FDA rescinds EUA for bamlanivimab monotherapy as COVID-19 treatment
The FDA has rescinded the emergency use authorization for bamlanivimab monotherapy for the treatment of mild-to-moderate COVID-19 in adults and certain children.
The emergency use authorization (EAU) has been revoked because of the sustained increase in COVID-19 viral variants that are resistant to bamlanivimab (Eli Lilly) alone, resulting in treatment failure, according to an FDA-issued press release.
Last year, the FDA issued an EUA to Eli Lilly for the emergency use of bamlanivimab, a monoclonal antibody, alone. Eli Lilly has now requested the FDA to revoke the EUA because they want to focus on the combination of bamlanivimab and etesevimab.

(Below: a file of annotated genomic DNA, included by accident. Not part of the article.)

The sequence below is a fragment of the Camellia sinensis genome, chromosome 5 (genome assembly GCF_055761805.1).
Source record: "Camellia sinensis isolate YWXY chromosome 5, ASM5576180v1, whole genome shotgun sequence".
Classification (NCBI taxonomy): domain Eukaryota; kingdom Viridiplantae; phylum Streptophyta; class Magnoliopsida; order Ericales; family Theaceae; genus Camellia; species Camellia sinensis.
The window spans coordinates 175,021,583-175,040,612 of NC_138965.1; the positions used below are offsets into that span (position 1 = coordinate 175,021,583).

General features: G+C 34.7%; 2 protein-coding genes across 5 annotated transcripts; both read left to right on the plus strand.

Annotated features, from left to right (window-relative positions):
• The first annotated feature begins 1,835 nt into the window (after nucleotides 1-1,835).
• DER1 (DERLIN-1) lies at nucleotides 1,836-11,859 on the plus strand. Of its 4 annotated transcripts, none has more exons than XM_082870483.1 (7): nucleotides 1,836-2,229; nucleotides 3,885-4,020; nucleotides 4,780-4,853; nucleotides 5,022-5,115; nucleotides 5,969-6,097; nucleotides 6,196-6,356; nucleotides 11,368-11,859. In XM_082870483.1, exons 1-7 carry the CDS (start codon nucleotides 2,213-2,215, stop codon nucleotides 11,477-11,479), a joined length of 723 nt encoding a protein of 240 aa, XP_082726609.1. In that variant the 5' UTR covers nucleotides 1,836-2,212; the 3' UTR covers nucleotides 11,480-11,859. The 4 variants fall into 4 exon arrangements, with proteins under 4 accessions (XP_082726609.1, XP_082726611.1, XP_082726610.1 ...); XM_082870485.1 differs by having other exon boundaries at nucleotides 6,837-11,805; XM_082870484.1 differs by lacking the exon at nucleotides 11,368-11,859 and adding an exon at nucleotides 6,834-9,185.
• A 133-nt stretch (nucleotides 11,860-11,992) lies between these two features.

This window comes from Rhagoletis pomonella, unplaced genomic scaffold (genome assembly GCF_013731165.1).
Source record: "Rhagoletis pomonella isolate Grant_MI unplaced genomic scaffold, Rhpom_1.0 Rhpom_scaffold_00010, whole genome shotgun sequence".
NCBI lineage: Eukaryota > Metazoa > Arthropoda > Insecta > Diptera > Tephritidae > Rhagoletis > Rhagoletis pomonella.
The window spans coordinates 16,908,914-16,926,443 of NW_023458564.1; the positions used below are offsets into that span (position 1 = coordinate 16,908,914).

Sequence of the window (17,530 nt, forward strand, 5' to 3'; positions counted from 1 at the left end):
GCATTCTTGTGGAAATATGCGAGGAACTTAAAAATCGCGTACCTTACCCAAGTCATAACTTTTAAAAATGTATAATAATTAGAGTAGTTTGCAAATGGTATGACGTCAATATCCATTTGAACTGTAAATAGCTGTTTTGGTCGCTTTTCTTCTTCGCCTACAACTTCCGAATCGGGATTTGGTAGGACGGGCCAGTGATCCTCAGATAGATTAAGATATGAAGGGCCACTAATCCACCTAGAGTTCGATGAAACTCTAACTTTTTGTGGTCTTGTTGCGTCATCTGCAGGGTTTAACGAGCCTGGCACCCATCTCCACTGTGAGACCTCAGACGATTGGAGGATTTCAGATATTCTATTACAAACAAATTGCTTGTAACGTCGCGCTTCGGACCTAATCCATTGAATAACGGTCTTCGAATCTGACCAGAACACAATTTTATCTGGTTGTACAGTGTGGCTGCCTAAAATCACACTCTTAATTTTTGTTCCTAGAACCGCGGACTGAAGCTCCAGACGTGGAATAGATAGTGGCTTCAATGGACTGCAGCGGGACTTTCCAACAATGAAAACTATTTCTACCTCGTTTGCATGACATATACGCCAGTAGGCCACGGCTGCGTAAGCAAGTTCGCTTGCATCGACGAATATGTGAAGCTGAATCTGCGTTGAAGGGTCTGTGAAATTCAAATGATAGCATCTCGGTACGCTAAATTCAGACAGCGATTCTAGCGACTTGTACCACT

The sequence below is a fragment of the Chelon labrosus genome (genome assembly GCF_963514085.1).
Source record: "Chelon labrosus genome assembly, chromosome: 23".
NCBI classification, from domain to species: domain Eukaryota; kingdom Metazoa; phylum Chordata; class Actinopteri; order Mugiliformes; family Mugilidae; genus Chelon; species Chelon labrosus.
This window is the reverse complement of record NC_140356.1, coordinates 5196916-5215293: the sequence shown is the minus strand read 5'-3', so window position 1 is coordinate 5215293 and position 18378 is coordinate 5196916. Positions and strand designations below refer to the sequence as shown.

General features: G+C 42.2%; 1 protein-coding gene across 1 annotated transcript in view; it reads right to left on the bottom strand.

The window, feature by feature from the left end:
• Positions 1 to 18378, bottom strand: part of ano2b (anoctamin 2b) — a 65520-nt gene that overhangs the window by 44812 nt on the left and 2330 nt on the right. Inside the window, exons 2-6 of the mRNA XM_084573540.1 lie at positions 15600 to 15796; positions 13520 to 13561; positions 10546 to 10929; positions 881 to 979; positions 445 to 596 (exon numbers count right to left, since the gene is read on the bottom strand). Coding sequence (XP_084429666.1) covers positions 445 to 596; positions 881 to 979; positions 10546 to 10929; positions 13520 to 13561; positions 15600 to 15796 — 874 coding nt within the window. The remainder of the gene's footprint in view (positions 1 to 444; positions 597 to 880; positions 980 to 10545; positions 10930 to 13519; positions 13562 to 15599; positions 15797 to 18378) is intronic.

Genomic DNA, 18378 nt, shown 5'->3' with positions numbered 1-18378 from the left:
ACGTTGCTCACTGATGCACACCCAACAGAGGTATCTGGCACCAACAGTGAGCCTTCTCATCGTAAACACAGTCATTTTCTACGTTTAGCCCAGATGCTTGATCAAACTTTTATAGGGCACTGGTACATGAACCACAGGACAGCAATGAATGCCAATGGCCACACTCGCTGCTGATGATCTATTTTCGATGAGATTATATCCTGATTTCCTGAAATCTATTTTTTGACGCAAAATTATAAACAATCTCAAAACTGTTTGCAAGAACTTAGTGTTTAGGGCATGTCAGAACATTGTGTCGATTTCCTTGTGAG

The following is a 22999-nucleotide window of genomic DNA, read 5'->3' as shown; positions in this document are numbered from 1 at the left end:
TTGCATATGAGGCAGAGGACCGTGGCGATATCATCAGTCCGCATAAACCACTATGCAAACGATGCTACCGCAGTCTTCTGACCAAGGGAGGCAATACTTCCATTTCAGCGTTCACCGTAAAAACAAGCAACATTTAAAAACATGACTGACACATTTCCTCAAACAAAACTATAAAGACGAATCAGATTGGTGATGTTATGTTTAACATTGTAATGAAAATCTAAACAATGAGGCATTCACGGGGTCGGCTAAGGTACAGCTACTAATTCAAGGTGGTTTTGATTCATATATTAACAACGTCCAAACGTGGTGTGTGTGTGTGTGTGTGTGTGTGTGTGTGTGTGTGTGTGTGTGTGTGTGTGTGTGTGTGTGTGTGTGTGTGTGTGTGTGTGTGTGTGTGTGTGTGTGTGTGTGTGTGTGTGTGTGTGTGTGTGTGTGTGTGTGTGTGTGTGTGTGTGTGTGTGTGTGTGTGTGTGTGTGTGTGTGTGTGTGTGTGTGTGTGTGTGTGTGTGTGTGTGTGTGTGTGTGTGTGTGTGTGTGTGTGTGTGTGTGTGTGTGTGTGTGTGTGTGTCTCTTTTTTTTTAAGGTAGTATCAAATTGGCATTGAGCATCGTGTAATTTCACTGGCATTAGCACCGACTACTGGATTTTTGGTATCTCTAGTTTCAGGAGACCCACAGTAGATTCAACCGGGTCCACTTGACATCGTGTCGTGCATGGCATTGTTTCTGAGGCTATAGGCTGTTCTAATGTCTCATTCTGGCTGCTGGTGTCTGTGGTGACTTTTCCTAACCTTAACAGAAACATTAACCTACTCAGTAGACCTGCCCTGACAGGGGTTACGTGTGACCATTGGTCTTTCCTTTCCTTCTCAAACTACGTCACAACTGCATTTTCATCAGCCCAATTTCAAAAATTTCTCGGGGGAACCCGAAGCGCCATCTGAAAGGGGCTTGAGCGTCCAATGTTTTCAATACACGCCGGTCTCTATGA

Alternative monoclonal antibody therapies remain available under EUA for this same indication. These include the combination of casirivimab (REGN10933, Regeneron Pharmaceuticals) and imdevimab (REGN10987, Regeneron Pharmaceuticals), or REGEN-COV, and bamlanivimab combined with etesevimab, according to the FDA.
“While the risk-benefit assessment for using bamlanivimab alone is no longer favorable due to the increased frequency of resistant variants, other monoclonal antibody therapies authorized for emergency use remain appropriate treatment choices when used in accordance with the authorized labeling and can help keep high-risk patients with COVID-19 out of the hospital,” Patrizia Cavazzoni, MD, director of the FDA’s Center for Drug Evaluation and Research, said in the release. “We urge the American public to seek out these therapies when needed while we continue to use the best data available to provide patients with safe and effective treatments during this pandemic.”